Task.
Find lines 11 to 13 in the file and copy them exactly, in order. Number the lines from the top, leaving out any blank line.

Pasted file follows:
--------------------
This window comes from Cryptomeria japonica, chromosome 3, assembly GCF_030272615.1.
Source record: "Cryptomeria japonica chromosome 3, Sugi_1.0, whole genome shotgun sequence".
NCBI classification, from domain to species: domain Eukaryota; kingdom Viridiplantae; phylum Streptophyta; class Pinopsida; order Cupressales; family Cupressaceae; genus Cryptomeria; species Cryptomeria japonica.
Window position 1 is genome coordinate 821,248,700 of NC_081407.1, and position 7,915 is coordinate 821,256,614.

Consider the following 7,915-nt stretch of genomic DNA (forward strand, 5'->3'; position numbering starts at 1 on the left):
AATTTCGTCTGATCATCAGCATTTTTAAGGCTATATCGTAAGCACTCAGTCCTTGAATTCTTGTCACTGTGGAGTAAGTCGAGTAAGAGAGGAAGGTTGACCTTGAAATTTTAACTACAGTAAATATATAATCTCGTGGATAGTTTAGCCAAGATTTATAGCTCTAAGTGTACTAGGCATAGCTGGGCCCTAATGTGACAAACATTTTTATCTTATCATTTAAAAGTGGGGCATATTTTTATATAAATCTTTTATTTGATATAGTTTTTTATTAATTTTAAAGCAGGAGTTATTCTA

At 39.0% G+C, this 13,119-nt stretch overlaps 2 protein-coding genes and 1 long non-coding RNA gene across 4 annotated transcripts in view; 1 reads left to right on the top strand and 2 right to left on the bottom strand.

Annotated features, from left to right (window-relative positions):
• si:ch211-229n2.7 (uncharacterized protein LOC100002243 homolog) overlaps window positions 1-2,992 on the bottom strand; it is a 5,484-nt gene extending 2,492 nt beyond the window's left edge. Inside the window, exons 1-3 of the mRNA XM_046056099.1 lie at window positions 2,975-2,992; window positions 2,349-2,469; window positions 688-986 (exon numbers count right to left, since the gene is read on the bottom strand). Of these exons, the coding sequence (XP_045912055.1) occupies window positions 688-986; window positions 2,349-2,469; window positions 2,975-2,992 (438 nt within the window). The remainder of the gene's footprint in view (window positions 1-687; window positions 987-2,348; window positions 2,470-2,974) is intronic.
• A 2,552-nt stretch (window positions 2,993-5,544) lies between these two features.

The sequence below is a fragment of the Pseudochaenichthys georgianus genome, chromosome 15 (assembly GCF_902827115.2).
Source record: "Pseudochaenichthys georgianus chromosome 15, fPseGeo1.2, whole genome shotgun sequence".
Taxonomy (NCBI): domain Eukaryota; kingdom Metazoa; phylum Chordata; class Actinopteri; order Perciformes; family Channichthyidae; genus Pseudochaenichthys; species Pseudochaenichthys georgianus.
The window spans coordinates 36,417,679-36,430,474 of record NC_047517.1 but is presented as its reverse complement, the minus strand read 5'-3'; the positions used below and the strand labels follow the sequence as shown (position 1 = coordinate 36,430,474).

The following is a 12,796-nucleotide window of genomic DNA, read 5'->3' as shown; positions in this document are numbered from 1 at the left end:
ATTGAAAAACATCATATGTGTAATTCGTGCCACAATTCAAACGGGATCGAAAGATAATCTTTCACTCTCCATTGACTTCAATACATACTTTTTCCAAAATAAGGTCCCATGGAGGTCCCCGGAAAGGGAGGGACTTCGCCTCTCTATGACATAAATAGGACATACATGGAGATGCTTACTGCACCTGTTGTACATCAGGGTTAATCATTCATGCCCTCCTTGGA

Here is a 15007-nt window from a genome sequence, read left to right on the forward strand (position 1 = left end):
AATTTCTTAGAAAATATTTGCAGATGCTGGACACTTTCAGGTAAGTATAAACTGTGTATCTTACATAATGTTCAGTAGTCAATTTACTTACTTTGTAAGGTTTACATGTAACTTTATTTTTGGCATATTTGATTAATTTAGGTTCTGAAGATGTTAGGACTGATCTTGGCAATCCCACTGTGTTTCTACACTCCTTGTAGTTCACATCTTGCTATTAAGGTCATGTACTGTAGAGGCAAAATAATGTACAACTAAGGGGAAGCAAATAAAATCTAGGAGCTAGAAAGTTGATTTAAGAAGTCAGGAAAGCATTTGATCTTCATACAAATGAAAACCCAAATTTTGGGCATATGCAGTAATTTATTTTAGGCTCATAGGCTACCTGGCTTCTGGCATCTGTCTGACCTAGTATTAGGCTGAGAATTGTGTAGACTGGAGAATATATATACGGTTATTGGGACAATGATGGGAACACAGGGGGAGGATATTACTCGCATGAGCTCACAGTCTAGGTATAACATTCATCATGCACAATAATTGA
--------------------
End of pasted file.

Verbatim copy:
The sequence below is a fragment of the Pseudochaenichthys georgianus genome, chromosome 15 (assembly GCF_902827115.2).
Source record: "Pseudochaenichthys georgianus chromosome 15, fPseGeo1.2, whole genome shotgun sequence".
Taxonomy (NCBI): domain Eukaryota; kingdom Metazoa; phylum Chordata; class Actinopteri; order Perciformes; family Channichthyidae; genus Pseudochaenichthys; species Pseudochaenichthys georgianus.